Jump to content


Coordinates: 18°47′00″N 73°28′14″E / 18.78333°N 73.47056°E / 18.78333; 73.47056
From Wikipedia, the free encyclopedia
एकविरा आई
Idol of the goddess
DeityEkvira Devi
FestivalsNavaratri, Chytra Palkhi Festival (March, April)
LocationKarla Caves
Ekvira is located in Maharashtra
Location in Maharashtra
Geographic coordinates18°47′00″N 73°28′14″E / 18.78333°N 73.47056°E / 18.78333; 73.47056
CreatorKoli people

Ekvira (also spelled as Ekveera)[1] is a Hindu goddess, regarded to be a form of the goddess Renuka.[2] She is the kuladevi of the Koli people.[3][4] Every year Kolis pay respect to Ekvira and celebrate the festival in Karla Caves.[5]


The Ekvira Aai Mandir is a Hindu temple located near the Karla Caves near Lonavala in Maharashtra, India. Here, the worship of the goddess Ekvira is carried on right next to the caves, once a center of Buddhism. The temple is a prime spot of worship for the Aagri and Koli people. The temple-complex originally consisted of three similar shrines built in a row all facing west. Of these, the central and the southern shrines are preserved in full, and the rest of the structures are preserved only on plan. The maha-mandapa, varsha-mandapa and gopura are situated in front of these three shrines and these three shrines are surrounded by sixteen shrines of additional parivara devatas. The devotees throng the temple on all occasions of Navaratri and Chaitra Navratra to worship and celebrate. It is believed that the goddess has magical powers.[6]

The temple is on a hill. One needs to ascend around 500 steps to reach the temple. It is surrounded by the Karla caves, which are now protected by the Archeological department. While the main deity is Ekvira, she is accompanied by a murti of Jogeśvarī Devi. Ekvira is a Hindu goddess, regarded to be a form of the goddess Renuka. She is the kuladevi of the Koli people.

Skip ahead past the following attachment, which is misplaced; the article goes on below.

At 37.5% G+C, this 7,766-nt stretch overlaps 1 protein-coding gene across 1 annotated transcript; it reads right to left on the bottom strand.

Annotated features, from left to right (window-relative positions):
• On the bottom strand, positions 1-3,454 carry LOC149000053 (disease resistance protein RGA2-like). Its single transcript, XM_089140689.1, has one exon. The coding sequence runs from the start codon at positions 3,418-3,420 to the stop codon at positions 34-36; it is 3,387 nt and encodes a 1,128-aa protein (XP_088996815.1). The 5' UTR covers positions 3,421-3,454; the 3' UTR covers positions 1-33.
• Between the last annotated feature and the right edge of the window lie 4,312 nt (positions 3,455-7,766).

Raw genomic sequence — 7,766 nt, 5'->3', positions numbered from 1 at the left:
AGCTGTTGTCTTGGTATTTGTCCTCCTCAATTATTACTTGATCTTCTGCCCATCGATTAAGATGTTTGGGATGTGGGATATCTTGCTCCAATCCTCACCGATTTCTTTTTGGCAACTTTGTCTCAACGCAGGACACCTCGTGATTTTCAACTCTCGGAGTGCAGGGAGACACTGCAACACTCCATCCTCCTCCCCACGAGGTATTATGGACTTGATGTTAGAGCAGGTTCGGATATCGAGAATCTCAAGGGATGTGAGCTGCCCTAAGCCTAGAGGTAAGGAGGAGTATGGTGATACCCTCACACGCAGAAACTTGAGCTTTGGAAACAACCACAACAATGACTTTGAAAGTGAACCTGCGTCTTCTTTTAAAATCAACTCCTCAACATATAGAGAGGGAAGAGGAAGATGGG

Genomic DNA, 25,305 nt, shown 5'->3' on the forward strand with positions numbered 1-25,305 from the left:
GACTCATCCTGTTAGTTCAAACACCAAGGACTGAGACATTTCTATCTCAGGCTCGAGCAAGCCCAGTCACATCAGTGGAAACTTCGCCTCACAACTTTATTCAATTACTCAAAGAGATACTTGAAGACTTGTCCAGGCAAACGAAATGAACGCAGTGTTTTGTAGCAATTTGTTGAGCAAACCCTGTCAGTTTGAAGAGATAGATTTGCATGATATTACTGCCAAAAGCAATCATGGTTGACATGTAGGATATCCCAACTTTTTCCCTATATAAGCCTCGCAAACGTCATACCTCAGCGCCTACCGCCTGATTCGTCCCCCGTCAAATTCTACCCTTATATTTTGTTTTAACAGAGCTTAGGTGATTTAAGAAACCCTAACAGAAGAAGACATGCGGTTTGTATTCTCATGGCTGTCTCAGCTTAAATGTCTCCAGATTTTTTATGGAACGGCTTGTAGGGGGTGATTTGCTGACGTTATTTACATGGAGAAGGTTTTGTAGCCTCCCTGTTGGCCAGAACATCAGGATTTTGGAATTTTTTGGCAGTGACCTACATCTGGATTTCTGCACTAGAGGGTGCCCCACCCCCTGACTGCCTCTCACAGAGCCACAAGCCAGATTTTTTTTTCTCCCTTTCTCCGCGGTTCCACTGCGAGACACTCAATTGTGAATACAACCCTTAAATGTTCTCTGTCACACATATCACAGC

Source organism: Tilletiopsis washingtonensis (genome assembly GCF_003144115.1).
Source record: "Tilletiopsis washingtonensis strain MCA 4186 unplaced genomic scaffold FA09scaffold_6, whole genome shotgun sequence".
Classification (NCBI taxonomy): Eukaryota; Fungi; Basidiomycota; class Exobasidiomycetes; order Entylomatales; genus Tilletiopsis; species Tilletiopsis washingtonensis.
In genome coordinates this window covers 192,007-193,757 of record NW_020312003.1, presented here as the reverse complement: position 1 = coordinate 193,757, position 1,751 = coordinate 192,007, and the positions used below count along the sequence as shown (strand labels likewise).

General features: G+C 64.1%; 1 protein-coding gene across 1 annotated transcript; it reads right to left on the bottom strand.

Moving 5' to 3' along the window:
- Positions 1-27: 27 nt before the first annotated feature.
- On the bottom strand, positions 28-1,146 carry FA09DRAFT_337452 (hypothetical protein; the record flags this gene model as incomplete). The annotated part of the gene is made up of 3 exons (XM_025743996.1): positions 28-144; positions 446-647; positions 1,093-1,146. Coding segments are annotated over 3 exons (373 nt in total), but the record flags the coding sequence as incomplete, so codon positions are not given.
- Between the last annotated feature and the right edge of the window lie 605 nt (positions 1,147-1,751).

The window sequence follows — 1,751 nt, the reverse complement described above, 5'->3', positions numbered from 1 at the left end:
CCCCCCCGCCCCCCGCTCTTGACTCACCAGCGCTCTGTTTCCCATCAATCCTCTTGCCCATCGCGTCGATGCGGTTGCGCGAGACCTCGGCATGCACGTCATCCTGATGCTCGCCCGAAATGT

Goddess Ekvira Temple and Karla Caves


  1. ^ Punekar, Vinaja B. (1959). The Son Kolis of Bombay. New Delhi, India: Popular Book Depot. pp. 160: The deity was the goddess worshipped by Ekveera, who is also mentioned in the Devi Bhāgavata ( Skandha 6, Adhyāya 17 : 23 ) . Jejuri is the seat of Khandobā . The seat of Ekveerā is popularly known as “ Āy Jāge ' ( place of the mother ).{{cite book}}: CS1 maint: date and year (link)
  2. ^ Saravanan, V. Hari (2014). Gods, Heroes and their Story Tellers: Intangible cultural heritage of South India. Notion Press. ISBN 978-93-84391-49-2.
  3. ^ Chugh, Lalit (2017-05-23). Karnataka's Rich Heritage – Temple Sculptures & Dancing Apsaras: An Amalgam of Hindu Mythology, Natyasastra and Silpasastra. Notion Press. p. 53. ISBN 978-1-947137-36-3.
  4. ^ Srinivas, Smriti; Jeychandran, Neelima; Roberts, Allen (2022-10-28). Devotional Spaces of a Global Saint: Shirdi Sai Baba's Presence. Taylor & Francis. ISBN 978-1-000-60406-1.
  5. ^ Patil, Nilesh (April 17, 2011). "Koli community from Thane pay respect to Ekvira Goddess at annual festival". Mumbai Mirror. Retrieved 2022-10-13.
  6. ^ Subodh Kapoor (1 July 2002). The Indian Encyclopaedia. Cosmo Publications. p. 2042. ISBN 978-81-7755-257-7. Retrieved 23 April 2012.

External links[edit]